• Impaired vision – Seniors often notice their vision deteriorating over time, even with corrective eyewear. Many seniors struggle to see clearly at any distance, making it dangerous for them to get behind the wheel. Often, seniors excuse their visual deficits by insisting that they do not plan to travel over a large distance. They just “need to make a quick trip,” which does not sound dangerous until a visual deficit leads to severe injuries.
  • Decreased mobility – Many modern vehicles offer aids that help seniors cope with decreased mobility. Unfortunately, seniors may lose the ability to easily look over their shoulders or quickly turn their heads to look for oncoming traffic. They may rely heavily on their mirrors, which can lead to increased risks and distractions behind the wheel.
  • Decreased mental faculties – As seniors age, they may notice changes in their overall mental states. Seniors developing Alzheimer’s or dementia, in particular, may struggle to drive and reach their destinations safely. Decreased mental faculties may slow reaction times or make it more difficult for seniors to respond to potential accident scenarios. Unfortunately, slowed reaction times can make it harder for seniors to avoid hazards on the road.

Distracted Drivers

Distracted drivers have a much higher risk of accidents in general, and fatal accidents in particular.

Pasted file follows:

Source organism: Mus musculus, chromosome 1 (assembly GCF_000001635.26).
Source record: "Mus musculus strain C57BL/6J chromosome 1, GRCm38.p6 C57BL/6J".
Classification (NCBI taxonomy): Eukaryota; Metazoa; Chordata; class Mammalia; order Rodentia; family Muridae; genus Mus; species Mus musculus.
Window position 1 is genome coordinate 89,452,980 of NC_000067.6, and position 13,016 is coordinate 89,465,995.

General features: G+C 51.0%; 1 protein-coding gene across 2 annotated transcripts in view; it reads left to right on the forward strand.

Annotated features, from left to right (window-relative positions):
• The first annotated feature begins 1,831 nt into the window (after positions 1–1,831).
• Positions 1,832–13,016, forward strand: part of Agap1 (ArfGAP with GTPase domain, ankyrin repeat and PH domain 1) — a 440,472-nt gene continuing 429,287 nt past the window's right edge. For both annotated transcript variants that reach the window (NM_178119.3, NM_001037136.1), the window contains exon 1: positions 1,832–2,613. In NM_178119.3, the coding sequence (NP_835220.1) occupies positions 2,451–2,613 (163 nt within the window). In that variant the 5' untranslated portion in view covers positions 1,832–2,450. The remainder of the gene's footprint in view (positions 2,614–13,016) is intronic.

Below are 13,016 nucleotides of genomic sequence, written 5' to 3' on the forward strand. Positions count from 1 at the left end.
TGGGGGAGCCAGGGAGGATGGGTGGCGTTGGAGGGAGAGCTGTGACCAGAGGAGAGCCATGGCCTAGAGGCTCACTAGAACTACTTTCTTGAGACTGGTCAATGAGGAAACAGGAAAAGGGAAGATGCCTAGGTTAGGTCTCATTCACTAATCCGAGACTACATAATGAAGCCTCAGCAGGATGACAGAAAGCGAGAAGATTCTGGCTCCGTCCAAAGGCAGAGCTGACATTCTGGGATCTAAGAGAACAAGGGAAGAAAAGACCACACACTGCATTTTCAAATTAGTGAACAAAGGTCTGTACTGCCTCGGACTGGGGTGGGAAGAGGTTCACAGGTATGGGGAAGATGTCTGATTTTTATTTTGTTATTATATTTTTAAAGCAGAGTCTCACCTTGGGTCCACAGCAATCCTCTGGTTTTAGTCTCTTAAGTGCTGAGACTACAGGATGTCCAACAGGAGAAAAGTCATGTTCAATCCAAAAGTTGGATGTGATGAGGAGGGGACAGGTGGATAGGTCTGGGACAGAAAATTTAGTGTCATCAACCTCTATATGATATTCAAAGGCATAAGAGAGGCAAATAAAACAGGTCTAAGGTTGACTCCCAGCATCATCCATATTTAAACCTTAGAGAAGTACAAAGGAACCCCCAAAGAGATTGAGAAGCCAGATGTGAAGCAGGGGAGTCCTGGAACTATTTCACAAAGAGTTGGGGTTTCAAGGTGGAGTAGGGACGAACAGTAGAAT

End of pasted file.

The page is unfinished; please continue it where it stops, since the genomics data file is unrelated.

Road safety experts identify three key types of driver distractions:

  • Manual distractions, such as adjusting the radio or putting on makeup, that take a driver’s hands off the wheel;
  • Visual distractions, like looking at a cell phone, that take the driver’s eyes off of the road; and
  • Cognitive distractions, which take the driver’s attention off the task of driving safely.

Some distractions involve multiple types of distraction. Cell phone use, for example, involves manual, visual, and cognitive distractions all at the same time.

No matter what the distraction, distracted drivers quickly lose track of what is happening around them on the road. A vehicle driven by a distracted driver may drift out its lane, or fail to stop for a vehicle or pedestrian in front of it.

Distraction can also slow a driver’s response time substantially, significantly raising the risk of a fatal accident. Cognitive distractions, for example, take the driver’s attention away from the road, which means the driver may need more time to respond to potentially dangerous scenarios.